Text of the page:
The mother of all resolutions…

New Year’s Resolutions sit at the heart of Fig Swims the World.  By having Fig’s mother choose her resolutions for her, it was an easy way to create the rift that I wanted, with Fig growing ever more frustrated that she’s being controlled and for this to be the drive as to why she takes on something so big.

Now that it’s June and halfway through the year, it’s perhaps the perfect time to revisit our resolutions.  Research shows that around 25% of us will fail after just one week while only one in ten make it to the end of the year.  In fact, it’s got to the point where many people vow not to make them at all.  The fear of failure being too much of an unnecessary burden.  But we really shouldn’t think that just because we haven’t started them yet, that it’s all over. We do have until the end of the year after all!  And by revisiting them, we can amend them to be more achievable and perhaps more indoor based, in light of the current Coronavirus situation. 

I like setting goals for myself.  It gives me purpose and I like the feeling of challenging myself.  So, here’s a few ideas on how to succeed in your resolution:

1.     Start with what you enjoy

I’ve always been a swimmer, albeit a pool one, so when I saw a photo of a massive swimming event in a warm country with deep blue sea, it naturally spoke to me.  I gave myself a year to train toward it, found myself a swimming coach and used the opportunity to swim more.  And it being something I already did it didn’t feel like an insurmountable challenge.

2.     Make sure you’ve got someone to support you

I wrote my first book because a good friend in publishing encouraged me to do so. I wrote a chapter and asked for her honest opinion: Could I write?  Fortunately, her answer was yes!  She even gave me a few pointers on how to change it and what I might do differently, offering me support throughout, and before I knew it, I’d written an entire book!

3.     Write a list

I love writing lists.  It’s my only way of staying on top of everything I’ve got to get done.  From to-do lists to birthday present ideas, book titles I’d like to write to wish lists of places I’d like to swim.  It’s a good way of breaking down a challenge into smaller more manageable pieces and it’s deeply satisfying when you get to cross something off.

4.     Take on a challenge with someone

When I found out about a trip to Lundy Island where you can actually swim with seals, I knew I wanted to do it.  The fact that my sister wanted to go too, made it doubly fun.  It took us over a year to do it, thanks to bad weather, but together we persisted and eventually got to swim, snorkel and paddle-board among the seals, and even sailed alongside a huge pod of dolphins.

5.     Don’t worry if you fail, you’ve still learnt something

A few years ago, I decided to learn to free dive.  Mainly because I wanted to be photographed as a mermaid underwater.  I thought that because I was good at swimming, I’d automatically enjoy free diving. Oh, how wrong I was! My ears hurt, I couldn’t hold my breath for long and I hated it. Even had watery nightmares for months after. And in the photos, I look cross eyed and strange and definitely not mermaid-like.  However, all that knowledge didn’t go to waste.  I can now happily dive down in my local quarry and when I next get to go to a tropical beach, I’ll definitely be there with my snorkel.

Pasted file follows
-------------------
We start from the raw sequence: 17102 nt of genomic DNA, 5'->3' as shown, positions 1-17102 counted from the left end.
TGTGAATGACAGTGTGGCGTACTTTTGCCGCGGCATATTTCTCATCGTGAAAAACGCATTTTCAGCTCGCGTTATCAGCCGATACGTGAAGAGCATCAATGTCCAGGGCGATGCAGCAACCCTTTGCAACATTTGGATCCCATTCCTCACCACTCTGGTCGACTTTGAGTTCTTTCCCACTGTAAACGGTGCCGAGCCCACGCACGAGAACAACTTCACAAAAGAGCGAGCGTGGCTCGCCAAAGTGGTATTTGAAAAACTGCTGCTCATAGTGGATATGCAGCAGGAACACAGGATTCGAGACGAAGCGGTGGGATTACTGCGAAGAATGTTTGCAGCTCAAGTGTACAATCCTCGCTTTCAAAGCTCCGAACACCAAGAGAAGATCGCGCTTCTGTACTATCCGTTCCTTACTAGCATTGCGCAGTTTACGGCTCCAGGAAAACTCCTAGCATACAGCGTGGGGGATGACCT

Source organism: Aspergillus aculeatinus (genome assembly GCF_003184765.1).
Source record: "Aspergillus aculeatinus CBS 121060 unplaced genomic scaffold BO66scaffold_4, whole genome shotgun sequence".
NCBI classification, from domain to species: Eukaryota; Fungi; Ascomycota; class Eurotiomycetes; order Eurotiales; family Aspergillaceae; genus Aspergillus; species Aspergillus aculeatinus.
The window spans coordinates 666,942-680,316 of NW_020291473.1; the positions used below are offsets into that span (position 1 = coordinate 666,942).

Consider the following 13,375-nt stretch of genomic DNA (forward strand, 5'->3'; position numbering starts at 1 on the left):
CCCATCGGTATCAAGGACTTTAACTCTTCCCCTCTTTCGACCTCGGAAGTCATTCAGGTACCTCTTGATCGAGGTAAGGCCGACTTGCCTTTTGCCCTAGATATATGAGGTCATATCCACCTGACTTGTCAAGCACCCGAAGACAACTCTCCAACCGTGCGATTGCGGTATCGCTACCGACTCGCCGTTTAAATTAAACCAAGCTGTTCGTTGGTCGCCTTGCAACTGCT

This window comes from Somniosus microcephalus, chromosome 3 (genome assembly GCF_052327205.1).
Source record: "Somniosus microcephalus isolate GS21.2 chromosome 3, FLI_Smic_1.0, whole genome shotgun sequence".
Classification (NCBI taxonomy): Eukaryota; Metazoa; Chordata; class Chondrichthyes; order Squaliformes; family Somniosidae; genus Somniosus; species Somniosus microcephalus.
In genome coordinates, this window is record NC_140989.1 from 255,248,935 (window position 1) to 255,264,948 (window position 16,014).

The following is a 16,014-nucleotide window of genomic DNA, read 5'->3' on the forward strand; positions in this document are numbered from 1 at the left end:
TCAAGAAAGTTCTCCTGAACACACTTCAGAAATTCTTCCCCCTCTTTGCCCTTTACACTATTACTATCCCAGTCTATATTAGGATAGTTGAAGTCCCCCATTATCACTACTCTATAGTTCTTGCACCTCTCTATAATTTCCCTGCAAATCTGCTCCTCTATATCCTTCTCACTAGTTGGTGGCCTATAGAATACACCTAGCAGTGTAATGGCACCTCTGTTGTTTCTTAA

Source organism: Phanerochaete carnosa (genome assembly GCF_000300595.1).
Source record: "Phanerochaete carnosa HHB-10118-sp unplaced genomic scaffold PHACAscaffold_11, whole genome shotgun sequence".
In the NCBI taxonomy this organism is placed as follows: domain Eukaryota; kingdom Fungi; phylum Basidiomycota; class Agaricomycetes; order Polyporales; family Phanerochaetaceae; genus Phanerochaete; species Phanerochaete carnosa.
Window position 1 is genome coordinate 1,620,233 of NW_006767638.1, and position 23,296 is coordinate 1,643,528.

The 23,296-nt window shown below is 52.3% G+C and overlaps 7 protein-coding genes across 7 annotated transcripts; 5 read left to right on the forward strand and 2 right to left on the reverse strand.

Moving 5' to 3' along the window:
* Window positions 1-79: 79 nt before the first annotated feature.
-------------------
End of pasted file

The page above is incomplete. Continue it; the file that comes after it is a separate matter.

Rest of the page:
The World’s Oldest Swim

IF, in the month of dark December.

Leander, who was nightly wont

(What maid will not the tale remember?)

To cross they stream, broad Hellespont;”

By Lord Byron

In 2013 I came across an article about open water swimming with a picture of a large stretch of blue water full of orange-capped swimmers.  It was the Bosphorus Cross-Continental swim – 6.5km down one of the World’s busiest shipping lanes in Istanbul – which was described as being a swim once completed by Lord Byron. And while I’ve since discovered that this wasn’t factually correct, I was inspired by the idea of taking part in something steeped in literary history.

So, I applied to the Turkish Olympic Committee and duly got my place.  Then the hard work began.  I had to find a swimming coach to improve my front crawl technique and who could vouch for my swimming ability. I had to have a full doctor’s check-up and of course, there was the countless laps of the 50m pool at Bath University. But then…

I got freaked out!  I was getting tons of emails in Turkish and suddenly felt like I’d taken on too big a challenge.  That’s when I heard about Swim Trek and soon discovered that they too run a swim in Turkey – the Hellespont and Dardanelles – nicknamed the World’s Oldest Swim, and this time it really was a swim Lord Byron had done.  I switched over immediately.

The Hellespont & Dardanelles – a narrow stretch of water separating Europe from Asia – is steeped in history, boasting the Greek myth of Leander who supposedly swam the distance at night to meet his lover Hero.  Lord Byron wanted to swim it to prove it was possible and on 3rd May 1810, his second attempt, he did.